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Over 4,000 flee fresh clashes in Myanmar's Kachin: UN

This photo taken on January 21, 2017 shows refugees in the morning sun in front of their temporary shelter near Lung Byeng village, Waimaw township in Kachin State. (Photo by AFP)

A United Nations official says more than 4,000 people have fled renewed fighting between Myanmar's military and an ethnic armed group in the country's remote north over the past weeks as a long-simmering conflict intensifies.

“More than 4,000 people have been displaced in Myanmar's northernmost state of Kachin near the border with China in the last three weeks,” Mark Cutts, the head of the UN's Office for the Coordination of Humanitarian Affairs (OCHA), told AFP late Friday.

Some 15,000 people have already been displaced in the state since a 17-year-old ceasefire agreement between the military and the Kachin Independence Army (KIA), one of the most powerful ethnic militias, broke down in 2011.

In this photograph taken October 14, 2016, armed rebels belonging to the Kachin Independence Army (KIA) ethnic group move towards the front line near Laiza in Kachin State. (Photo by AFP)

Myanmar’s military is reportedly using heavy weapons and airstrikes in its offensive against the KIA rebels, particularly after fighting escalated in mid-January to include three townships of Kachin.

"We have received reports from local organizations saying that there are still many civilians who remain trapped in conflict-affected areas," Cutts said of the recent clashes.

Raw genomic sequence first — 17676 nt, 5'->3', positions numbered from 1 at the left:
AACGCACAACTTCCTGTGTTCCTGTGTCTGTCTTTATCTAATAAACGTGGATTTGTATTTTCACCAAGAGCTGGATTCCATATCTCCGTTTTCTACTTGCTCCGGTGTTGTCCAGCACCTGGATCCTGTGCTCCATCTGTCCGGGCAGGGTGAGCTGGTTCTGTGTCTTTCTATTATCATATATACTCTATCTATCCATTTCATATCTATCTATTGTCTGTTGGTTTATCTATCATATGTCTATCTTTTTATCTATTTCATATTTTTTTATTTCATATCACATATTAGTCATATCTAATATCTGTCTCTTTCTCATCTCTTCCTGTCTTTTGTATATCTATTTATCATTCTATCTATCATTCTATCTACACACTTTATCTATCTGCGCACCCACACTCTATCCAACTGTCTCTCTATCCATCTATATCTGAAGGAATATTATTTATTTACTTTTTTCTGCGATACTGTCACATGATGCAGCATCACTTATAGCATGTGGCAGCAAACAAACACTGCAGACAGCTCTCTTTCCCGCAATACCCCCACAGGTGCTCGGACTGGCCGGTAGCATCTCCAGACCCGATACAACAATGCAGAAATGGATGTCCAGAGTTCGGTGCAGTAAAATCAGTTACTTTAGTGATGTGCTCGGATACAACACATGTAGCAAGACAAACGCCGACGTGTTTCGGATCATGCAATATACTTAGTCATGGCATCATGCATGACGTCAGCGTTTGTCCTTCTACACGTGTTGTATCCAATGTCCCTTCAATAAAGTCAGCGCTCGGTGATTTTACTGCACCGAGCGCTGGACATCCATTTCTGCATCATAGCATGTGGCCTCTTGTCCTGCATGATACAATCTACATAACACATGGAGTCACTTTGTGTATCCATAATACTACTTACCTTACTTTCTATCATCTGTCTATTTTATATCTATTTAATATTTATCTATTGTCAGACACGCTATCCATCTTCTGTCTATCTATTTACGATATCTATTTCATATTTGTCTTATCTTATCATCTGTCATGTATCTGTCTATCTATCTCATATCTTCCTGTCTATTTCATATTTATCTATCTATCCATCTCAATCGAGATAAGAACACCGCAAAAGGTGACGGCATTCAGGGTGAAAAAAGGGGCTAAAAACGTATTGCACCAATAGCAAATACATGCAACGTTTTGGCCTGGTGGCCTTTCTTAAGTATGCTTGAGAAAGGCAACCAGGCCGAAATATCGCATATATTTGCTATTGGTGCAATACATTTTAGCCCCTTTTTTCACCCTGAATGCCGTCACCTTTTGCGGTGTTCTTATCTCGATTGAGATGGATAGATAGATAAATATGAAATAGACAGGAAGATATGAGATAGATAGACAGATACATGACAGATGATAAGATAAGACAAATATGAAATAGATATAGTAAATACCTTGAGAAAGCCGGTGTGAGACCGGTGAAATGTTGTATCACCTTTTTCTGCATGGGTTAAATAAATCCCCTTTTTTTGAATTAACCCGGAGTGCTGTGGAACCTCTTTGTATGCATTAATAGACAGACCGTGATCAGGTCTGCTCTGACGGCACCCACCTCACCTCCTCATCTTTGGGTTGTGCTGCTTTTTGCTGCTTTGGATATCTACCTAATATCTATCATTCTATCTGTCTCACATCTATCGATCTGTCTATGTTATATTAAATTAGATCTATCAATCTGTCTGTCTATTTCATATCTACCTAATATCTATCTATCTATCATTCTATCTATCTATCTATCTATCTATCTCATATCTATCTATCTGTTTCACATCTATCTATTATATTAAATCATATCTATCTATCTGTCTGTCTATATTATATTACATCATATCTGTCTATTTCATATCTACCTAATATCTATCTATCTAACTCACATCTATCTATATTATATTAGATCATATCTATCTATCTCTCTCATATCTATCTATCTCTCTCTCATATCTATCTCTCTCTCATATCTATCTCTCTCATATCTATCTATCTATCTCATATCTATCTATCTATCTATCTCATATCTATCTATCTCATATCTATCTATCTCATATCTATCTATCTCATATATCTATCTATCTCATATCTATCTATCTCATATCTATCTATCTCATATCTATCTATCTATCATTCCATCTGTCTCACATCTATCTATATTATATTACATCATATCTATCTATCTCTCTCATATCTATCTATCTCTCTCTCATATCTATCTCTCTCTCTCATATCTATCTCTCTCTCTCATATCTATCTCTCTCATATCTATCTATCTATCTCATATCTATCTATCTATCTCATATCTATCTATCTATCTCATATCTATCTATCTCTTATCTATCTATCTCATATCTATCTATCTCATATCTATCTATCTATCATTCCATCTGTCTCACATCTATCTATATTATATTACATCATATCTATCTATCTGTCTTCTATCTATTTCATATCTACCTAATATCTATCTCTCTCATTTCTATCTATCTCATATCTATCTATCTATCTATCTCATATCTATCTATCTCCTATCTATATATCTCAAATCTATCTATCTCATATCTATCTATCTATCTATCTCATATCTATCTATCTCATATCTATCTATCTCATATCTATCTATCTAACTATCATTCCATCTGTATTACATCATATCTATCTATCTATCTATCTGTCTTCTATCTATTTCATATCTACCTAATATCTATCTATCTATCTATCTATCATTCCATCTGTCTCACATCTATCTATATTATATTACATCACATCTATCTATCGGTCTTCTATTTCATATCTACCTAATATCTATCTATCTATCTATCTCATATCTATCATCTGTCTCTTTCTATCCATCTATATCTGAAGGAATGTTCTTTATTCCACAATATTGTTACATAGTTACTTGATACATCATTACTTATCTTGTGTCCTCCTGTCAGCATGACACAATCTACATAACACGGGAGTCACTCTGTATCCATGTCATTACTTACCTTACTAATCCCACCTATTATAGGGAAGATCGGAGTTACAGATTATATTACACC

"Our biggest concern is for the safety of civilians -- including pregnant women, the elderly, small children and people with disabilities. We must ensure that these people are protected," he added.

Kachin-based aid groups and local humanitarian organizations have called on the government to allow access to the village of Aung Lawt, where about 2,000 people have been trapped in a remote forest with no access to humanitarian aid for two weeks.

The OCHA has been unable to verify reports that the fighting has led to the loss of civilian lives in Myanmar’s conflict-hit north.

Myanmar's authorities have also come under intense pressure since the military launched yet another heavy-handed crackdown against the Rohingya Muslim minority group in Rakhine state on August 25, 2017.

About 700,000 Rohingya Muslims have fled the predominantly-Buddhist Myanmar to neighboring Bangladesh since August last year, bringing with them horrifying stories of massacres, gang rape and arson by Myanmar’s military forces and Buddhist mobs.

Human Rights Watch (HRW) urged the United Nations Security Council on Friday to refer Myanmar to the International Criminal Court (ICC), citing recent deaths and displacement of civilians in Myanmar army operations against Rohingyas.

A United Nations Security Council delegation tasked with measuring the impact of the Rohingya refugee crisis is scheduled to visit Myanmar and the Rohingya-majority state of Rakhine.

Andrew Gilmour, UN assistant secretary general for human rights, said last month that the “ethnic cleansing” of the Rohingya Muslim community was continuing in Myanmar, despite denials by the government in the capital Naypyidaw of any violence against the minority group.

The Rohingya have lived in Myanmar for generations but are denied citizenship and branded illegal immigrants from Bangladesh, which likewise denies them citizenship.

Bangladesh and Myanmar signed an agreement late last year to repatriate the Rohingya Muslim refugees who have fled across the border since last August. The repatriation was delayed due to a lack of preparation as well as protests staged by Rohingya refugees against the plan to send them back to Myanmar while conditions were not safe for their return.

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